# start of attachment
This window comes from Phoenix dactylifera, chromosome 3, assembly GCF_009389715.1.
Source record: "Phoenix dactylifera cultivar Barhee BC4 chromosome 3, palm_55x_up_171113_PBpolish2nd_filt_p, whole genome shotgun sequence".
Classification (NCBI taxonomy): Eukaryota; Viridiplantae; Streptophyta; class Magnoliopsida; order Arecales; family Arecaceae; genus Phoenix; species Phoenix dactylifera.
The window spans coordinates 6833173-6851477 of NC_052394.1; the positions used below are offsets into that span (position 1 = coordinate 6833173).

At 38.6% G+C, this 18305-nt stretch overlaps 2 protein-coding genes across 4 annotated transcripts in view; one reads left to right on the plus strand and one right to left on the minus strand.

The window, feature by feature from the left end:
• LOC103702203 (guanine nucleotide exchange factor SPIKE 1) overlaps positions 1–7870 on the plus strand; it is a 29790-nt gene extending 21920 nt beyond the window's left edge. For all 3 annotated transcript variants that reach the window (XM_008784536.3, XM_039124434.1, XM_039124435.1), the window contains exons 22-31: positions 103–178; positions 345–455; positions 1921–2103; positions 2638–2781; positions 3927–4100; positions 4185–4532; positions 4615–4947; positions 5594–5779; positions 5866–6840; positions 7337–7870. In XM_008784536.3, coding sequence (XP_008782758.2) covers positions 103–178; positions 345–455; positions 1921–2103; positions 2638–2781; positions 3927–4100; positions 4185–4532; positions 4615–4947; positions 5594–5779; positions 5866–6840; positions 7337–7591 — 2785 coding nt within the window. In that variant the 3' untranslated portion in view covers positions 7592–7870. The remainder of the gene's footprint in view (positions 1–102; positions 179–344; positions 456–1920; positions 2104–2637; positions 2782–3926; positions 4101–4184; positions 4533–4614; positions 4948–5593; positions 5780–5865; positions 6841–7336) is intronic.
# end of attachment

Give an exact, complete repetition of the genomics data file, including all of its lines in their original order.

This window comes from Phoenix dactylifera, chromosome 3, assembly GCF_009389715.1.
Source record: "Phoenix dactylifera cultivar Barhee BC4 chromosome 3, palm_55x_up_171113_PBpolish2nd_filt_p, whole genome shotgun sequence".
Classification (NCBI taxonomy): Eukaryota; Viridiplantae; Streptophyta; class Magnoliopsida; order Arecales; family Arecaceae; genus Phoenix; species Phoenix dactylifera.
The window spans coordinates 6833173-6851477 of NC_052394.1; the positions used below are offsets into that span (position 1 = coordinate 6833173).

At 38.6% G+C, this 18305-nt stretch overlaps 2 protein-coding genes across 4 annotated transcripts in view; one reads left to right on the plus strand and one right to left on the minus strand.

The window, feature by feature from the left end:
• LOC103702203 (guanine nucleotide exchange factor SPIKE 1) overlaps positions 1–7870 on the plus strand; it is a 29790-nt gene extending 21920 nt beyond the window's left edge. For all 3 annotated transcript variants that reach the window (XM_008784536.3, XM_039124434.1, XM_039124435.1), the window contains exons 22-31: positions 103–178; positions 345–455; positions 1921–2103; positions 2638–2781; positions 3927–4100; positions 4185–4532; positions 4615–4947; positions 5594–5779; positions 5866–6840; positions 7337–7870. In XM_008784536.3, coding sequence (XP_008782758.2) covers positions 103–178; positions 345–455; positions 1921–2103; positions 2638–2781; positions 3927–4100; positions 4185–4532; positions 4615–4947; positions 5594–5779; positions 5866–6840; positions 7337–7591 — 2785 coding nt within the window. In that variant the 3' untranslated portion in view covers positions 7592–7870. The remainder of the gene's footprint in view (positions 1–102; positions 179–344; positions 456–1920; positions 2104–2637; positions 2782–3926; positions 4101–4184; positions 4533–4614; positions 4948–5593; positions 5780–5865; positions 6841–7336) is intronic.